PAUL: Their family together there. Four other firefighters and one licensed and inspection inspector that were rescued were taken to Temple University Hospital. They're in stable condition, we're told. Officials described this collapse as a, quote, "lean to slash pancake" situation, which means part of the building didn't fall flat on surfaces, and that created void spaces. Fire marshals are still investigating the cause of the fire, though.



SEN. JOHN CORNYN, (R-TX): Sometimes my job is pretty simple. Sometimes my job is as simple as saying no.


PAUL: You hear there the lead Republican negotiator on the bipartisan gun safety package, Senator John Cornyn being booed at a Texas GOP convention yesterday as he discussed what that bill includes.

SANCHEZ: Serious doubts are now emerging about the Senate's ability to pass gun control legislation. A Republican source telling CNN that is going to be a long time for the text of that bill is ready, despite optimism from some Democrats that believe the sides have made progress.

Let's take you to Capitol Hill now and CNN's Daniella Diaz. So Daniella, what is the holdup on getting this bill to a vote?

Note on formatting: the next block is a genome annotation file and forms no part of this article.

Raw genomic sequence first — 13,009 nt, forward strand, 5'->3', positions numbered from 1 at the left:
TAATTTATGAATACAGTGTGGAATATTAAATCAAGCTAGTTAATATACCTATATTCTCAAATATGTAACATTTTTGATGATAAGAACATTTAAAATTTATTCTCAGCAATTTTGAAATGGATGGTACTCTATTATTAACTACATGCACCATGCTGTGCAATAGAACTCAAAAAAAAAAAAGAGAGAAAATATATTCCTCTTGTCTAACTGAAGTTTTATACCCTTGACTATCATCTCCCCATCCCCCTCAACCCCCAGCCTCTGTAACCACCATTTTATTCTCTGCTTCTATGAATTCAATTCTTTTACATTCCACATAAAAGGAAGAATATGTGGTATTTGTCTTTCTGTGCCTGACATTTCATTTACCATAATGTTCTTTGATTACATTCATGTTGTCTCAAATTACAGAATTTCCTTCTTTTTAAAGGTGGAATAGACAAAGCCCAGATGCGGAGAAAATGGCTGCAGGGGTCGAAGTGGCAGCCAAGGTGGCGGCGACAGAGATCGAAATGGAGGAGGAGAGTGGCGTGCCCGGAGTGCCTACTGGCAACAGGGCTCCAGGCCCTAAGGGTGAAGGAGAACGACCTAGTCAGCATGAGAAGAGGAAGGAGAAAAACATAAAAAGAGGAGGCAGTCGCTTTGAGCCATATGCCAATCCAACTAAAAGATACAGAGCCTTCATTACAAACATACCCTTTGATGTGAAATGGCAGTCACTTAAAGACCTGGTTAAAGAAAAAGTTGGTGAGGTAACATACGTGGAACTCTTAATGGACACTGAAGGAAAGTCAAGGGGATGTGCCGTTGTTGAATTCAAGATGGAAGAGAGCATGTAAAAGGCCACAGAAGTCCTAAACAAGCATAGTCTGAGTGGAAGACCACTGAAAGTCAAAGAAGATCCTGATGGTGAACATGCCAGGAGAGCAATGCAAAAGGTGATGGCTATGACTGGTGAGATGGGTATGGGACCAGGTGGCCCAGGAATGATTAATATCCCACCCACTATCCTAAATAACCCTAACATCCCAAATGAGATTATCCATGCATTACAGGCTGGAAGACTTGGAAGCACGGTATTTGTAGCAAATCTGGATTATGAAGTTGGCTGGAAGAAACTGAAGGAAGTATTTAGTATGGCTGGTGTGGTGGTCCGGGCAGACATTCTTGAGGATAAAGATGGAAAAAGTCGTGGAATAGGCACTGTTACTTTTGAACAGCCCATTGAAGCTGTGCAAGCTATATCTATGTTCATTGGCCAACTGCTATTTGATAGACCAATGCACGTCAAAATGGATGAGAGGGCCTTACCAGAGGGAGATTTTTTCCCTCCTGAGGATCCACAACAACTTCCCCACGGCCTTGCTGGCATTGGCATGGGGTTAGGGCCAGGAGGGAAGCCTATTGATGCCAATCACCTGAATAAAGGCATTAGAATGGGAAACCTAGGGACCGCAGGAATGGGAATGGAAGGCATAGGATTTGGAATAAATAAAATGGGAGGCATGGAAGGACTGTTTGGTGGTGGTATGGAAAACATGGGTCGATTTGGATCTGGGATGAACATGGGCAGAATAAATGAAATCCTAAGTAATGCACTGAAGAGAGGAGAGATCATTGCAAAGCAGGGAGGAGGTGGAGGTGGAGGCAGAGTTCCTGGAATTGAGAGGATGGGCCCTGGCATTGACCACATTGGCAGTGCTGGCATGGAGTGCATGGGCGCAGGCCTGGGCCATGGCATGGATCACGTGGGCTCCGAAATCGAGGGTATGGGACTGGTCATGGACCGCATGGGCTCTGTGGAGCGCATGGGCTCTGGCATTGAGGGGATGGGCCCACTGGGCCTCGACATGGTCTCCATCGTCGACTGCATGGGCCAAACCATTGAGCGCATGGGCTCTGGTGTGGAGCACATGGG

DANIELLA DIAZ, CNN CONGRESSIONAL REPORTER: Boris, right now negotiators are trying to finalize details on two major sticking points. Remember, they had this framework, but now they're trying to write the legislation, which is why they're stuck on these details, one of them being the so-called boyfriend loophole. There is a disagreement how to define what a boyfriend is. Of course, this comes with a law that prohibits people from owning or purchasing guns because of a domestic violence conviction. Currently that ban only applies to someone who is a spouse or co-habitats with someone or has a child with someone. So that is why negotiators are trying to figure out what a boyfriend means. That is one detail they're stuck on.